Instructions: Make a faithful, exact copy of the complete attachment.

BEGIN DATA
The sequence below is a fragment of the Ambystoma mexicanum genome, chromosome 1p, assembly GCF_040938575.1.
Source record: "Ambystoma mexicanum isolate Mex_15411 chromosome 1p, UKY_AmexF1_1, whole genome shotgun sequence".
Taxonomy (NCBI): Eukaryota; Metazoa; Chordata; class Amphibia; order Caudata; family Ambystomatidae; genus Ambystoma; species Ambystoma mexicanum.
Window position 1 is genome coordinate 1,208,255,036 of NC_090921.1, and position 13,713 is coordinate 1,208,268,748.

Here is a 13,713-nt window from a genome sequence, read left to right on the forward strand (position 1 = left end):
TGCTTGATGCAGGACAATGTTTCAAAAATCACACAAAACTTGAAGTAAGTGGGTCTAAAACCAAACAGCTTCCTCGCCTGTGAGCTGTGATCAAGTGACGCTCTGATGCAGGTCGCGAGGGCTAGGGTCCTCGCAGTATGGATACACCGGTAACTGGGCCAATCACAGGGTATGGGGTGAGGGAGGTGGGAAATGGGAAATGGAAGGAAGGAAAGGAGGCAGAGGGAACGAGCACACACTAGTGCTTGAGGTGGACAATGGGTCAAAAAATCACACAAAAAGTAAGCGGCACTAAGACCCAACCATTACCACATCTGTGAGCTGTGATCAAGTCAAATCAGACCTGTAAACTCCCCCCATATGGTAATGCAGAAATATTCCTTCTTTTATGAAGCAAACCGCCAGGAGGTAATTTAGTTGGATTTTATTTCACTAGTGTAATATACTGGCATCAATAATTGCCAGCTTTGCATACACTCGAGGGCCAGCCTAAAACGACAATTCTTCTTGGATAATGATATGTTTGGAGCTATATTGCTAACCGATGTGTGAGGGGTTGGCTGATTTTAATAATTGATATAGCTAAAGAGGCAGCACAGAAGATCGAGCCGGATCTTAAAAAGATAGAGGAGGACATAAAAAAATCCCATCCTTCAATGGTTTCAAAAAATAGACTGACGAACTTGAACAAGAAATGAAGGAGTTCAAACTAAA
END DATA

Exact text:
The sequence below is a fragment of the Ambystoma mexicanum genome, chromosome 1p, assembly GCF_040938575.1.
Source record: "Ambystoma mexicanum isolate Mex_15411 chromosome 1p, UKY_AmexF1_1, whole genome shotgun sequence".
Taxonomy (NCBI): Eukaryota; Metazoa; Chordata; class Amphibia; order Caudata; family Ambystomatidae; genus Ambystoma; species Ambystoma mexicanum.
Window position 1 is genome coordinate 1,208,255,036 of NC_090921.1, and position 13,713 is coordinate 1,208,268,748.

Here is a 13,713-nt window from a genome sequence, read left to right on the forward strand (position 1 = left end):
TGCTTGATGCAGGACAATGTTTCAAAAATCACACAAAACTTGAAGTAAGTGGGTCTAAAACCAAACAGCTTCCTCGCCTGTGAGCTGTGATCAAGTGACGCTCTGATGCAGGTCGCGAGGGCTAGGGTCCTCGCAGTATGGATACACCGGTAACTGGGCCAATCACAGGGTATGGGGTGAGGGAGGTGGGAAATGGGAAATGGAAGGAAGGAAAGGAGGCAGAGGGAACGAGCACACACTAGTGCTTGAGGTGGACAATGGGTCAAAAAATCACACAAAAAGTAAGCGGCACTAAGACCCAACCATTACCACATCTGTGAGCTGTGATCAAGTCAAATCAGACCTGTAAACTCCCCCCATATGGTAATGCAGAAATATTCCTTCTTTTATGAAGCAAACCGCCAGGAGGTAATTTAGTTGGATTTTATTTCACTAGTGTAATATACTGGCATCAATAATTGCCAGCTTTGCATACACTCGAGGGCCAGCCTAAAACGACAATTCTTCTTGGATAATGATATGTTTGGAGCTATATTGCTAACCGATGTGTGAGGGGTTGGCTGATTTTAATAATTGATATAGCTAAAGAGGCAGCACAGAAGATCGAGCCGGATCTTAAAAAGATAGAGGAGGACATAAAAAAATCCCATCCTTCAATGGTTTCAAAAAATAGACTGACGAACTTGAACAAGAAATGAAGGAGTTCAAACTAAA